A lot has happened in the past few weeks. From Orlando to Baghdad to South Sudan to Baton Rouge to Dallas to Taiwan to Saint Paul to Brown's Town. People are hurting and rightly so. There's a lot of trouble in the world. But there's also a lot of good. I've been going back and forth between feeling overwhelmed and confused at how many terrible things happen (and that's not even counting the stories that aren't published/publicized in the media) and then feeling overwhelmed and comforted by the good things people do. There was a particular moment when I was reading the news and trying to process the violence against black people in the US  and then went straight to eating breakfast and joking with my team and our supervisor because he invited us to his house as a way to get to know us better. I'm trying to remember how complicated life is - even when it seems like the world is on fire, I still have many blessings that I can count.

Now for the Sunday Currently.

Reading Black Faces, White Spaces by Carolyn Finney. Finney looks at why African-Americans are underrepresented in the outdoors, whether it be in recreation or environmentalism. The book was on my list but I'm reading it now because we actually get the chance to work with her next week. I borrowed the copy I'm reading but I might buy my own copy once I'm finished with it.

Writing Ideas for my project with the Quinault Department of Natural Resources. I'm still not 100% sure of what I want. I know I want to work with plants, think about ways of communicating science, and to draw. One of my teammates and I may work on a project together but we need to brainstorm first.

Listening "Sudden Flight" by Protoje featuring Jesse Royal and Sevana. And to fireworks. They really like fireworks on the res. I used to think fireworks weren't all that bad. I think it's when I don't have warning that they're going off.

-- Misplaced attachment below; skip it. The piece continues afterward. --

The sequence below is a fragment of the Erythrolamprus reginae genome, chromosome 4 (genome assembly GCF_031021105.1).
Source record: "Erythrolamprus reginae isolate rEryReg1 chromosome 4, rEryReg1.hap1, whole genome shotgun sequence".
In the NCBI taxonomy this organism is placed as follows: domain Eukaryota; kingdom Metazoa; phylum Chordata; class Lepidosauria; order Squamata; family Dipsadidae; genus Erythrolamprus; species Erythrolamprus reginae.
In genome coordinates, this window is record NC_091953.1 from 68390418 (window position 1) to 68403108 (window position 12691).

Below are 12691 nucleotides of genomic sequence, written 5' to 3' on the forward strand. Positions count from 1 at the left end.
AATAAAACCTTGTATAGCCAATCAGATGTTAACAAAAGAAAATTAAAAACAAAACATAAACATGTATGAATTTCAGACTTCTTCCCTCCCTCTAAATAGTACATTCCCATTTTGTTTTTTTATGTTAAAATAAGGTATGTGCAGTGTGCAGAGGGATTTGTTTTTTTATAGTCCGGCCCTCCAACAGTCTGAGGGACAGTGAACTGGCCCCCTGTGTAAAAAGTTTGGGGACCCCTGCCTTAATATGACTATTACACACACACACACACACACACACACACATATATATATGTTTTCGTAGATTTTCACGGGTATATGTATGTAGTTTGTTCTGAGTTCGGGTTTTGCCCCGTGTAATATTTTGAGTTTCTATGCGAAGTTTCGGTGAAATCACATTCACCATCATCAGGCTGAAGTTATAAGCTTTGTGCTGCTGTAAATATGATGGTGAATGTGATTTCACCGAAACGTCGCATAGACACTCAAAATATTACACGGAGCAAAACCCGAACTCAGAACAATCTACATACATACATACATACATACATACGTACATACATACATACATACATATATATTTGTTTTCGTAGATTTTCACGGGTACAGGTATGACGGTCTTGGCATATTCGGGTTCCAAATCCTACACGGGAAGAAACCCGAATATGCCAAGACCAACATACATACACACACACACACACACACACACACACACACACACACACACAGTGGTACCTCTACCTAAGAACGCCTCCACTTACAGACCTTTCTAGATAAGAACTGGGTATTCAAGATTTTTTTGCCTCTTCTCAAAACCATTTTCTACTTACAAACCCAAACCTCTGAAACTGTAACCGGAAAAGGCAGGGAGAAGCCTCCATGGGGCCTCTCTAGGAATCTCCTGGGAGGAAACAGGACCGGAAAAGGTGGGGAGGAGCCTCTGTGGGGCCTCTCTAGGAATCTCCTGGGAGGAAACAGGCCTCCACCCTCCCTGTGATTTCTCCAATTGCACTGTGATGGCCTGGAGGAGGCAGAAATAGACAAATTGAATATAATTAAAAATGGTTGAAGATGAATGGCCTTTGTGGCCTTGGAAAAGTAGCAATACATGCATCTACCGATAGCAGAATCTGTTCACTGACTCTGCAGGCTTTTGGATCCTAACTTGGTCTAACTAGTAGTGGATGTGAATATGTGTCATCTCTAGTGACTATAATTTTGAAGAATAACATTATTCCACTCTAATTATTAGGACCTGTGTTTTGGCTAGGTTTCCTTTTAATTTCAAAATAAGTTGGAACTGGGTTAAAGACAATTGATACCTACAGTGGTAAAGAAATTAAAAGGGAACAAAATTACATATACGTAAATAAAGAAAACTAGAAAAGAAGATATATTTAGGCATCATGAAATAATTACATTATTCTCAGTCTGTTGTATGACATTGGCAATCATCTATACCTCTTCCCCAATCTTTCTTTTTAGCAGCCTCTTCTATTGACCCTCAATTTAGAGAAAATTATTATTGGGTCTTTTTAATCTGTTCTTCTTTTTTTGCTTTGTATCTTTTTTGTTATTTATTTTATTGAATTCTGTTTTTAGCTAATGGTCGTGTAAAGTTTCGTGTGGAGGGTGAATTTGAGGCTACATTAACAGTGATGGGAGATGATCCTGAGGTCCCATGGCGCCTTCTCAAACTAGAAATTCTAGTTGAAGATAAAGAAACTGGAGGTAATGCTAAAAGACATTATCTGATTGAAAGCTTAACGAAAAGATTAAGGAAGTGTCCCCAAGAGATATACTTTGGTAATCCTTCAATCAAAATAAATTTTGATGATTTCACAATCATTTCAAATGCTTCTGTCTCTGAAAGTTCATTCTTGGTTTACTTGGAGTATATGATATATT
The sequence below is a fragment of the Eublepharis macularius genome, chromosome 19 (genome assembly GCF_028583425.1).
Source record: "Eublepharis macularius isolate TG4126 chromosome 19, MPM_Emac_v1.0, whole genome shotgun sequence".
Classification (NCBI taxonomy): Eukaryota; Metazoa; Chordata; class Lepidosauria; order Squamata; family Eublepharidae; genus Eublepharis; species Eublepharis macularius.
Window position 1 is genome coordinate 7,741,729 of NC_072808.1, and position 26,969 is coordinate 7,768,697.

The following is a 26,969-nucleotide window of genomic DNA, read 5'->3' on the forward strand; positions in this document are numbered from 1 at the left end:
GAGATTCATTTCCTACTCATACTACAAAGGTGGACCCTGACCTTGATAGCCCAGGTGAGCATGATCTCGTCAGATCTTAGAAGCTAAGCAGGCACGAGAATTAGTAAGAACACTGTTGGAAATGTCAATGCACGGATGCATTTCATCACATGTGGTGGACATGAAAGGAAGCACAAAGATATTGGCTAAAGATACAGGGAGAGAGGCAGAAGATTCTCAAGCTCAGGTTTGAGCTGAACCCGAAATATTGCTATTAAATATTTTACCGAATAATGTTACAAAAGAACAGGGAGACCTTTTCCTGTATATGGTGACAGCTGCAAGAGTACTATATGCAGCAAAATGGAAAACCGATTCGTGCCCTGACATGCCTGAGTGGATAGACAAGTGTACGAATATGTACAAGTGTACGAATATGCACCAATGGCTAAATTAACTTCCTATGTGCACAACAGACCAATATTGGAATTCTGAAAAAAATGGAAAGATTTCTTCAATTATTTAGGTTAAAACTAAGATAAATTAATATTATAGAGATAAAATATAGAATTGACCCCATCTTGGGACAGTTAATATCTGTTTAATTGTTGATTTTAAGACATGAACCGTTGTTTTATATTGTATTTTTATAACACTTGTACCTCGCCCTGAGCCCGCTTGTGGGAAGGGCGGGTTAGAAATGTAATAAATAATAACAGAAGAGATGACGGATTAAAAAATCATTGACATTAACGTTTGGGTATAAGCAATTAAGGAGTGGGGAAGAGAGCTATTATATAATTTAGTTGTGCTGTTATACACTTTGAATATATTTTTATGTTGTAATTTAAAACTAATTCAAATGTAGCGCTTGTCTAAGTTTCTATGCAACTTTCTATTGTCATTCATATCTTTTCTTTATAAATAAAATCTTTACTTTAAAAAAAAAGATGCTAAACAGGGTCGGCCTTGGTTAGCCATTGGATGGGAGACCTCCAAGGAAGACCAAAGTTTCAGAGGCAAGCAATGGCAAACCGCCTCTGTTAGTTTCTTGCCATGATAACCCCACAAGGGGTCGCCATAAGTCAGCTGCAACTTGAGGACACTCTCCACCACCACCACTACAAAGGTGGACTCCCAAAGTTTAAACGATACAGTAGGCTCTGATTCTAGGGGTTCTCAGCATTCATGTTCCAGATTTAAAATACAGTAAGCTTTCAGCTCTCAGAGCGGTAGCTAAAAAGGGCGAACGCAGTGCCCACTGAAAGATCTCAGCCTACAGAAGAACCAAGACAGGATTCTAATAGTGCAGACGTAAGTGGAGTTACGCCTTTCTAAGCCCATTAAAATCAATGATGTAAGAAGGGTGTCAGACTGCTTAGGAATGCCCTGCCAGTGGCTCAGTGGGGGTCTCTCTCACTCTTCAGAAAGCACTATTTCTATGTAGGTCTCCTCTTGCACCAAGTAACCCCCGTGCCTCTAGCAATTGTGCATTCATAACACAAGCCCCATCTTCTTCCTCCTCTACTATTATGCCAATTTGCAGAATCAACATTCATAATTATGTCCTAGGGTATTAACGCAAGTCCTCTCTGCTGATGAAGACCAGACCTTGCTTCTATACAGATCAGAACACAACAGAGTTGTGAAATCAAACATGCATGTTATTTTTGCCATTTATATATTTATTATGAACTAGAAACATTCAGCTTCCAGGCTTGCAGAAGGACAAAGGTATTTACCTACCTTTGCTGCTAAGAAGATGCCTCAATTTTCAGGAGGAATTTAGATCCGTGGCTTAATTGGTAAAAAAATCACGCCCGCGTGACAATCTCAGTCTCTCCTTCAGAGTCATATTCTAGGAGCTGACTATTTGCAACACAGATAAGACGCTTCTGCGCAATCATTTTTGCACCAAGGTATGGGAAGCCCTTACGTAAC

Thinking About what I should do for dinner.

Smelling Remnants of campfire smoke in my hair.

Wearing Sweats

Needing To tidy up my things and do some laundry.

Feeling Hungry

That's what I have for now. I hope you're taking care of yourself wherever you are.

Thanks for reading,
Keren


Hi everyone,


It's summer (and has been for a while). Unlike last year, I had less time to pause once the school year ended. I went straight into helping out with a conference at school for a few weeks. I won't go into details but I did get the chance to meet intelligent and dedicated people from around the world who reminded me of two different but related things: 1) that (as much as media tries to make it seem), life is not centered around the United States/Western Europe and 2) that having English as my first language is a privilege. These are two things I know from growing up in the Caribbean but I forget them sometimes.

What am I up to now? I'm back in Seattle for the second part of the program I did last year - the Doris Duke Conservation Scholars Program at the University of Washington (DDCSP@UW). Rather than travel around the state like we did for Year 1, the returning students are working on specific projects in Washington. The projects range from interviewing millennials in Seattle to gathering data on post-fire recruitment in central Washington. My group is on the Olympic Peninsula and we're working with the Quinault Indian Nation's Department of Natural Resources (QDNR). I wrote about our time there last year in this post but this time, I get to spend five weeks there. We just finished up our first week and it was better than I hoped it would be.